The company I now work for is looking at implementing thin clients and a VMware View environment for their employees. They'll be using standard user accounts and providing a white list of programs which the users can install. It'll work, but it's going to be a royal pain getting all of the necessary applications white listed and maintaining the list. I don't think they understand quite how difficult it will be, or how much user resistance they're going to get.
techiem2

Jun 22, 2011
12:41 PM EST
jdixon: We're doing that here at the hospital. We use vmware view client for most of the remote access that some doctors, workers, etc. need, and a few remote clinics are all using "thin" comp setups with vmware view connections. Of course, we're a full domain setup so everything is setup for them and they have no access to install anything (well, I guess they could install stuff that installs to user profile, but fortunately I haven't seen much of that - at least on the normal PCs I work on). :P

jdixon

Jun 22, 2011
1:12 PM EST
> jdixon: We're doing that here at the hospital.

Yeah, it's definitely doable at this point. When they first brought our site online last year (they bought our division from our previous company), they had us all using View sessions from our existing machines, and the 150 or so users here gave the system a pretty good stress test. :) They found out it wasn't as resilient as they would like, to put it mildly. But it looks like the newer versions have increased reliability considerably. I've already discussed the various thin client options (Windows embedded, Linux, and "No-OS" units) and the trade offs with each with my boss. I think he found my analysis "informative". :)

The problem is going to be getting user buy in. I don't see that being an easy sell to users who are used to having their own desktops and laptops, but we'll see how it goes. There are a lot of details to be worked out, if they in fact decide that's the way they want to go.
hkwint

Jun 22, 2011
1:28 PM EST
Quoting:I don't think they understand quite how difficult it will be, or how much user resistance they're going to get.


That's what you get for hosting your own 'package repo'. There's a massive amount of time going into - for example FreeBSD ports / Gentoo's portage.

Debian (etc.) even more, as they build their own packages, but for Windows that's not an issue.

Especially when there's a company of only "20 office employees" or so, like the one where I worked, it's not worthwile the hassle. I still don't understand why Microsoft didn't try the idea of 'trusted repositories' and md5-hashing the exe's before. Probably, because they're still stuck in the time where you transferred programs via a floppy which you received from somebody you trusted. As far as I'm aware, they still don't provide net-install for their operating system / office suite, while even "conservatives" like AutoDesk nowadays do so.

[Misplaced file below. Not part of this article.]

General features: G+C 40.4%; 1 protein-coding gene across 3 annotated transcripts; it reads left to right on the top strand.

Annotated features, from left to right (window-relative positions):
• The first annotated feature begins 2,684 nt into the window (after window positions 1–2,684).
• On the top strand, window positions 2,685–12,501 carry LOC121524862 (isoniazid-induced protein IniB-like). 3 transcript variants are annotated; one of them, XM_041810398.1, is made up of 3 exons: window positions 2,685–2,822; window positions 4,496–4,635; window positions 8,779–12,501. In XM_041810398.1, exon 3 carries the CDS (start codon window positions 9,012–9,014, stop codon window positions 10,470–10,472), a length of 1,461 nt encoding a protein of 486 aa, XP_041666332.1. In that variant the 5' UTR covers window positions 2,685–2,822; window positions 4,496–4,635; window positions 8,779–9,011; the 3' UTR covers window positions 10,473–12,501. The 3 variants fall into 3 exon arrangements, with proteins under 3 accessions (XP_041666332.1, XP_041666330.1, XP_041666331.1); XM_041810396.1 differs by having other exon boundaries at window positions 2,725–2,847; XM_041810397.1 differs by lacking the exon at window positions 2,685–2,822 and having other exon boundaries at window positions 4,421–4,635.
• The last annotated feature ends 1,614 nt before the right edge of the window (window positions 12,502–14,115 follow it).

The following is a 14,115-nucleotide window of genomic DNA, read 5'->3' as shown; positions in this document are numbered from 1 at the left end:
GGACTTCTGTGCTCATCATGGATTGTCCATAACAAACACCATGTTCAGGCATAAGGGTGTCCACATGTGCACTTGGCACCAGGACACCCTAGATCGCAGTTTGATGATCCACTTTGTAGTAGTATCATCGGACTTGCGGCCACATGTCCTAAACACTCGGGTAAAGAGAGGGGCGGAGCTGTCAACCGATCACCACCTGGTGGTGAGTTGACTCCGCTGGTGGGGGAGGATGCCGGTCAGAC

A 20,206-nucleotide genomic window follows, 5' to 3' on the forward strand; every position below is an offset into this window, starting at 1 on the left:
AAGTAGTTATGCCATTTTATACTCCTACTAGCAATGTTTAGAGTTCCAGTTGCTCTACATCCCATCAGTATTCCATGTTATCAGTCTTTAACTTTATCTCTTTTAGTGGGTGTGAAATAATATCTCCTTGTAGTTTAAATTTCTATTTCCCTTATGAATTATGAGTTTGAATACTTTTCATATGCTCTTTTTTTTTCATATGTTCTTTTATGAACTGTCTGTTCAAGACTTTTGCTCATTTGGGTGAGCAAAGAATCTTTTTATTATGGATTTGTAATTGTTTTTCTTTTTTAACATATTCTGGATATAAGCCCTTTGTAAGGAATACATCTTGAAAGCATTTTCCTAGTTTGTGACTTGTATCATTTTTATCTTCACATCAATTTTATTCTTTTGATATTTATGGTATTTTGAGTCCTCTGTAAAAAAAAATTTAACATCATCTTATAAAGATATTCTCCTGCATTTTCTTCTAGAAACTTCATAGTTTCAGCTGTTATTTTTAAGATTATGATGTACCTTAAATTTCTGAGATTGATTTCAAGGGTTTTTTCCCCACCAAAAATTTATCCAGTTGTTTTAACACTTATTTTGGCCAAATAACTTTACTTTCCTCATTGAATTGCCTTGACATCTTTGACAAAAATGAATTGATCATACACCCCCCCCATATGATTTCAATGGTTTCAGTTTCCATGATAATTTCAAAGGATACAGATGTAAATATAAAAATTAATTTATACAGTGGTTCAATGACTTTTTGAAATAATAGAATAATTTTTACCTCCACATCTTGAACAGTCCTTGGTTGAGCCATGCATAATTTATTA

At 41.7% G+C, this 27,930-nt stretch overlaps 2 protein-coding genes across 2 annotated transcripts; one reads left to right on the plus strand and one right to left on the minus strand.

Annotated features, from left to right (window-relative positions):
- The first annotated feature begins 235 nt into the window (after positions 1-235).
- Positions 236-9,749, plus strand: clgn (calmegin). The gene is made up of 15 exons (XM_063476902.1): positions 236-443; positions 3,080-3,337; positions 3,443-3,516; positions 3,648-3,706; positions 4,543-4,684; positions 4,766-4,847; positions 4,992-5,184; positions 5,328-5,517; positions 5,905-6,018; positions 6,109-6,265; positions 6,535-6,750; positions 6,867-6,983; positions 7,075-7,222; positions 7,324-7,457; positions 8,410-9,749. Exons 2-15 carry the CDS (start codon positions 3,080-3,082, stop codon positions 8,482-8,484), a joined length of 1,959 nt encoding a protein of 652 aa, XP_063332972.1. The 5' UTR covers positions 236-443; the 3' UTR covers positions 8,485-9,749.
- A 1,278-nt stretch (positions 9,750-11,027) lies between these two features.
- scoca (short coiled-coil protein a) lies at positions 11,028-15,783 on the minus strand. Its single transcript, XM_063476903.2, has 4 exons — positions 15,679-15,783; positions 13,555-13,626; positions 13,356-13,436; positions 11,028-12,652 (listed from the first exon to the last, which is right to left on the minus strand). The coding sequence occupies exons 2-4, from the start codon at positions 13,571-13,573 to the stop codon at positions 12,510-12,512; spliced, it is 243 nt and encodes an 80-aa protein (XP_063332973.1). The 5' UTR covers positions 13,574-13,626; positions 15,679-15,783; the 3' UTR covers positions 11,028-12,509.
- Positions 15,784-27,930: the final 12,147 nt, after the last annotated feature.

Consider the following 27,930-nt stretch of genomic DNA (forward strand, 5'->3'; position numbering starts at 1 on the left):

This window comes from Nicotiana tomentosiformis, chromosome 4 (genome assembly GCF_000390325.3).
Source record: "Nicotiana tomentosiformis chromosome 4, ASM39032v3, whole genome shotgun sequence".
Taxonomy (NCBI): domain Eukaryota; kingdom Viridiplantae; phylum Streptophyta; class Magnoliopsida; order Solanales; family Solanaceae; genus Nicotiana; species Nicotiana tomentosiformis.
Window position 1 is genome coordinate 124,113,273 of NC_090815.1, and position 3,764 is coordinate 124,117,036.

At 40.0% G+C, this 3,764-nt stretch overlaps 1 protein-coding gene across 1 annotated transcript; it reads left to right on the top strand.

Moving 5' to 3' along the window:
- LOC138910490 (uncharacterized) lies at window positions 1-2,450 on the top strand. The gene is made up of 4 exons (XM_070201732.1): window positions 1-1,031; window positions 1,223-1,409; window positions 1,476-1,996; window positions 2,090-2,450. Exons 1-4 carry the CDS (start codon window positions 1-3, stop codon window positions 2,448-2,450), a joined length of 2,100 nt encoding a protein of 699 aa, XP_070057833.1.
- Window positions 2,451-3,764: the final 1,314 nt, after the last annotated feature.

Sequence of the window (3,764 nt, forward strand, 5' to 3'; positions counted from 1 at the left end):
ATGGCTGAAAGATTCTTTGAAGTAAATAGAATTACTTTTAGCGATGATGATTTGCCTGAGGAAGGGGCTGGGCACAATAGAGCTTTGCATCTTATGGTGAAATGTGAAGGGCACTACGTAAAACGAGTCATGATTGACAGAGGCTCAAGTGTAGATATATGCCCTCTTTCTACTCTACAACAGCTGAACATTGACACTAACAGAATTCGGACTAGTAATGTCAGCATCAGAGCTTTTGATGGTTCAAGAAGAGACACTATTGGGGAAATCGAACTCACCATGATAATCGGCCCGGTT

mrider

Jun 22, 2011
1:55 PM EST
@jdixon:

Quoting:They found out it wasn't as resilient as they would like, to pu tit mildly.


I apologize - I don't want to be a grammar nazi, but it's a bit difficult to parse that sentence with the typo, particularly considering the sentence wraps for me after the "pu". :)



Back on topic...

The problem with thin clients is that generally speaking, the list of allowable software is decided by a committee, and generally speaking that committee has no freaking idea what actually goes on in the general user population. They just think they know.

If the folks that decide whether or not a program is acceptable actually listen to constructive criticism, then it can work. Otherwise, the end users will once again be forced to do an end run around the IT system simply to get the job done.
jdixon

Jun 22, 2011
2:03 PM EST
> ...but it's a bit difficult to parse that sentence with the typo...

I've been putting off getting new glasses for a while now, and it shows. It's getting difficult to catch all of my typo's. :(

I've corrected the typo.

> Otherwise, the end users will once again be forced to do an end run around the IT system simply to get the job done.

Yep. We'll see how it goes. At least IT is never boring.
TxtEdMacs

Jun 22, 2011
4:53 PM EST
Hey Easy Rider,

You know, of course, that was not an accurate quote you exhibited. More like you[r] reading comprehension is being warped by prurient thoughts, I presume. So come clean and stop violating TOS. Ok?

YBT

P.S. Hey jd, why didn't you say you edited that line before I went into attack mode? Well I still like what I wrote. Anyway since when do I hue to facts? It's the thought that counts.

Edits: inserted missing r between brackets so the correction is obvious. Second: P.P.S. E.R., if you ever change your quote, I will be forced to put a contract out on you. Remember the flying cycles at the end of the movie?
mrider

Jun 22, 2011
5:36 PM EST
Maybe I should correct the typo in my quote as well, while leaving the rest alone. That way anyone in the future reading the thread will wonder what the heck I'm talking about.

LOL